Ex­pect calm Oosthuizen to col­lect more ma­jor crowns

SALLY JENK­INS | THE WASHINGTON POST Win­ner was steady in face of stiff winds at St. An­drews

Austin American-Statesman - - SPORTS -

ST. AN­DREWS, Scot­land — To by­standers, Louis Oosthuizen seemed to be strolling by the sil­very beach of the North Sea. White seag­ulls drifted over­head like scraps of paper, and the flight of his golf ball traced pretty paths against the pale sky. He passed down St An­drews’ broad fair­ways like he was out for fresh air. There was more drama in church or at brunch than in the fi­nal round of this Bri­tish Open.

The prob­lem with a great per­for­mance is that it can be mo­not­o­nous. It wasn’t dull for Oosthuizen, of course, tensely ne­go­ti­at­ing the dangers of the Old Course. But for the rest of us, Oosthuizen’s tech­ni­cal sound­ness and un­shake­able dis­po­si­tion turned the last day of this ma­jor cham­pi­onship into a sight­see­ing trip.

The real com­pe­ti­tion was over hours be­fore the tour­na­ment ac­tu­ally ended with his 71 and seven-stroke vic­tory. From the out­set to the fin­ish, Oosthuizen was the straight­est driver, best ball striker and purest put­ter in the field. More­over, the 27-year-old farmer’s son from South Africa showed the stead­i­est tem­per­a­ment, suf­fer­ing not a sin­gle hand trem­ble.

Oosthuizen is a de­cep­tively blase cham­pion. His vic­tory didn’t have the majesty of Tiger Woods’ eight-stroke tri­umph here in 2000. He came seem­ingly out of no- Louis Oosthuizen cel­e­brates on the 18th green with his wife Nel-Mare and baby af­ter win­ning the Bri­tish Open. where, hav­ing missed seven of eight cuts in pre­vi­ous ma­jors. And no­body could get his name right.

But it’s a his­tor­i­cal fact that the Old Course doesn’t suf­fer fools or re­ward flukes. Ev­ery­thing sug­gested it would be a grave mis­take to write Oosthuizen off as just a one-time win­ner, who won’t trou­ble us by con­tend­ing again.

Oosthuizen went 65-67-69 for the first three rounds on a course sewn with land­mines and tor­tured by change­able weather. More ca­sual or cyn­i­cal ob­servers could be par­doned for pre­dict­ing he would choke — “That’s a pretty mean say­ing,” he said — but knowl­edge­able in­sid­ers un­der­stood Oosthuizen would have to be reck­oned with.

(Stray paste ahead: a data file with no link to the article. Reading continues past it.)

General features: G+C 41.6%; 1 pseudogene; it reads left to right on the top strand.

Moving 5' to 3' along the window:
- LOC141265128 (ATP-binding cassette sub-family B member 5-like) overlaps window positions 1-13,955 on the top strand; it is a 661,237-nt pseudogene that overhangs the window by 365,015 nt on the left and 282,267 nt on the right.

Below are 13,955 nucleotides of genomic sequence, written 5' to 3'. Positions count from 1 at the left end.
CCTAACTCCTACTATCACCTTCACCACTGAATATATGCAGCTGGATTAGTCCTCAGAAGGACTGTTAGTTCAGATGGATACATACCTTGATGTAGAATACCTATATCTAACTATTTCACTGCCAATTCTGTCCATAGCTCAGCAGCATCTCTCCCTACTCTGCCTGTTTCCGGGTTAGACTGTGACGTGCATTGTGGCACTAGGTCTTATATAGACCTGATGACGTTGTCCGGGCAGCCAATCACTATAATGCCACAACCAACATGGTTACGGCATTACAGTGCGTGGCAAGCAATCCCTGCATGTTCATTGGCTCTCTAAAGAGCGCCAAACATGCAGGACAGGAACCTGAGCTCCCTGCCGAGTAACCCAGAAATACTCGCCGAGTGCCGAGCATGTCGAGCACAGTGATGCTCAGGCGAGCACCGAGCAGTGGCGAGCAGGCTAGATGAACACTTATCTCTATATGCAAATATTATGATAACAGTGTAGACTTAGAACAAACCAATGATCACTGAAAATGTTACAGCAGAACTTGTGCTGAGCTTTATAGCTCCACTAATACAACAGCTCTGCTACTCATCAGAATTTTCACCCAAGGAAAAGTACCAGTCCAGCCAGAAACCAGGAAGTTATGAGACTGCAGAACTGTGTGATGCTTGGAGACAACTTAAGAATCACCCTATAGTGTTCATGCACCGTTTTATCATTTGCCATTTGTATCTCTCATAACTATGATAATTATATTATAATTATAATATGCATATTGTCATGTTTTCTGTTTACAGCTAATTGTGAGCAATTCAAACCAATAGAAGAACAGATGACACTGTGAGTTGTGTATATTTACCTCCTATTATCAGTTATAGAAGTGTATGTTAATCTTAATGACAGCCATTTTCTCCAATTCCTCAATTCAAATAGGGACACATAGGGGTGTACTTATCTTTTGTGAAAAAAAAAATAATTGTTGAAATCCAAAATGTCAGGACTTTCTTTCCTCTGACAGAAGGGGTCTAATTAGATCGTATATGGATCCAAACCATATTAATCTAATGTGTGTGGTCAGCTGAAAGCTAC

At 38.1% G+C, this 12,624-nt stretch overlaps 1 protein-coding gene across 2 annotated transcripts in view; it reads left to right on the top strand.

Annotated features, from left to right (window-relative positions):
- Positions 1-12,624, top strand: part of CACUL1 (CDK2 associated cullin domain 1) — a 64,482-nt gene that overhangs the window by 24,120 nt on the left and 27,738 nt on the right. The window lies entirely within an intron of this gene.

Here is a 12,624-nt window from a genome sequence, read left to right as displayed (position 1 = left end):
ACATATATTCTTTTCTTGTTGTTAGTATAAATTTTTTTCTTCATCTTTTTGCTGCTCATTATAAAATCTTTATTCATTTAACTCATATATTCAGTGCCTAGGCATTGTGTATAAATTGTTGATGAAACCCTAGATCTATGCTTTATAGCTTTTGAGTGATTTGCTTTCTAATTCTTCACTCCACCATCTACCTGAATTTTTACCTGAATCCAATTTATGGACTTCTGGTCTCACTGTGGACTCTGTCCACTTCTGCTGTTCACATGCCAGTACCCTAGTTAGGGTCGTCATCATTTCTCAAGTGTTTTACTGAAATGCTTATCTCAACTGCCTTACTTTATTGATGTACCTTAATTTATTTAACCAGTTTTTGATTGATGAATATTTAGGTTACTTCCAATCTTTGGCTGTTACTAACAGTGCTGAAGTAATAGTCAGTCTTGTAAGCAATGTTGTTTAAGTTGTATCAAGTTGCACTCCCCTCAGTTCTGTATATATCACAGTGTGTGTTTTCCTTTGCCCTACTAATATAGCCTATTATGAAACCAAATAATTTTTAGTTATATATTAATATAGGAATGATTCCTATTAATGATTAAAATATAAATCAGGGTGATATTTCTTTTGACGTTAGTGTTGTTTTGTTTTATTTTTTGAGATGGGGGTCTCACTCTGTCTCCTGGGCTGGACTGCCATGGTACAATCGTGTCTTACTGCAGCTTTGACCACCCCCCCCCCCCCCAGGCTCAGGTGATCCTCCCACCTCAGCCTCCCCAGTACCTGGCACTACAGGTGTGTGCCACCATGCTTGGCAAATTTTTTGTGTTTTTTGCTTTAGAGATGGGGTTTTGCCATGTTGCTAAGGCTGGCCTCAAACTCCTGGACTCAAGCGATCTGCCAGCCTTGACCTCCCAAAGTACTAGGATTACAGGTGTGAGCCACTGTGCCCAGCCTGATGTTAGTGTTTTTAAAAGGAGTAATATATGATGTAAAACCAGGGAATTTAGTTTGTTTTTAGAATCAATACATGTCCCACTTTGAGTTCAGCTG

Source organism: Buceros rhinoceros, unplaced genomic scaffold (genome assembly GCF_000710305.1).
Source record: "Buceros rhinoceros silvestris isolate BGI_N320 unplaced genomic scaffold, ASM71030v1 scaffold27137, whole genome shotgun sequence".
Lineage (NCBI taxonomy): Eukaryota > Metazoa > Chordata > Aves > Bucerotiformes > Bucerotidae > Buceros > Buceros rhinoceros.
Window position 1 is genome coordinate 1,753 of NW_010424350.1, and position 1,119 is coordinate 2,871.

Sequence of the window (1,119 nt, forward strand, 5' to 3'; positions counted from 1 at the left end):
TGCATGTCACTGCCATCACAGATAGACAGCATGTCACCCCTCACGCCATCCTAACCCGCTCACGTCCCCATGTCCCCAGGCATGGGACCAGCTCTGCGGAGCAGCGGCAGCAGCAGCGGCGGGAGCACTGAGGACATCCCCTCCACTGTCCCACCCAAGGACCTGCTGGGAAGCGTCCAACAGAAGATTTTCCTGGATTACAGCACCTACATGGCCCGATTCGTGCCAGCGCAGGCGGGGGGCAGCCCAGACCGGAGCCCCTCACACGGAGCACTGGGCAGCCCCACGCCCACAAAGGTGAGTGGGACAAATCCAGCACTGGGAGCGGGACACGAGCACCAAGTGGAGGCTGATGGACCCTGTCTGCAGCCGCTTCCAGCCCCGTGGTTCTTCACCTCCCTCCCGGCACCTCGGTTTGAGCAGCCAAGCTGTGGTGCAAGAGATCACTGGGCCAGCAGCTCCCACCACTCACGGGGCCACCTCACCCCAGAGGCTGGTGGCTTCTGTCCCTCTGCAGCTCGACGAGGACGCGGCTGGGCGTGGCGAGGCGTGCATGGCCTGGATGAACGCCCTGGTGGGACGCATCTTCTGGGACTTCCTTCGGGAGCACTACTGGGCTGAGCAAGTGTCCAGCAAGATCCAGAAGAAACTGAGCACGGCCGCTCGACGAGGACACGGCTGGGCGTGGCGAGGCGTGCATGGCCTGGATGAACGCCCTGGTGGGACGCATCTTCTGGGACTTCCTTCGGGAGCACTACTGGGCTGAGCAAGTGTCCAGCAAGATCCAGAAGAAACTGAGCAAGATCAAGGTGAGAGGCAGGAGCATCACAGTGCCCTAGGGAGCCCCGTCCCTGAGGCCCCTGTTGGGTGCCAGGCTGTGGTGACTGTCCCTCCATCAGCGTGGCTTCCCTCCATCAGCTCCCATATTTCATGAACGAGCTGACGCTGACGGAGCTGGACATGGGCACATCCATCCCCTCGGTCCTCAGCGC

Oosthuizen was so steady off the tee that he hardly both­ered to watch his ball land. He would stripe it down the mid­dle, then lean over and re­trieve his tee and thrust his club back in the bag mat­ter-of-factly. There was sim­ply no sign of weak­ness in Oosthuizen’s game, or his mind.

Golf has had a deep run of first-time ma­jor cham­pi­ons lately, and they haven’t ex­actly en­hanced the game’s star qual­ity. The 2009 Bri­tish cham­pion, Ste­wart Cink, has just one top-five fin­ish in his last 23 tour­na­ments. The 2009 U.S. Open cham­pion, Lu­cas Glover, has just two top fives in his last 26. The 2009 PGA win­ner, Y.E. Yang, missed three of his last four cuts com­ing into this week.

The spec­ta­tor won­ders, where are the new play­ers who are go­ing to be in record books? Who will be names of his­tor­i­cal im­por­tance? The horde of promis­ing young play­ers, such as Rory McIlroy, Dustin John­son and Ryo Ishikawa, has yet to ma­ture.

In or­der be con­sid­ered some­thing more than an anom­aly, Oosthuizen will have to win more ma­jors. But his per­for­mance here sug­gests he can win again. Only 14 men have won a ma­jor ti­tle by seven or more strokes. Just two of them were one-and-done win­ners: Fred Herd (1898 U.S. Open by seven), and Wil­lie Smith (1899 U.S. Open by 11).

If Oosthuizen gave us a less-than-thrilling fin­ish on Sun­day, there was the dis­tinct sense that, in the long run, he will be an in­ter­est­ing devel­op­ment for golf. As he walked up 18, the St. An­drews crowd roared for him with the ap­pre­ci­a­tion of con­nois­seurs who knew the qual­ity of what they had just watched.

Tim Hales

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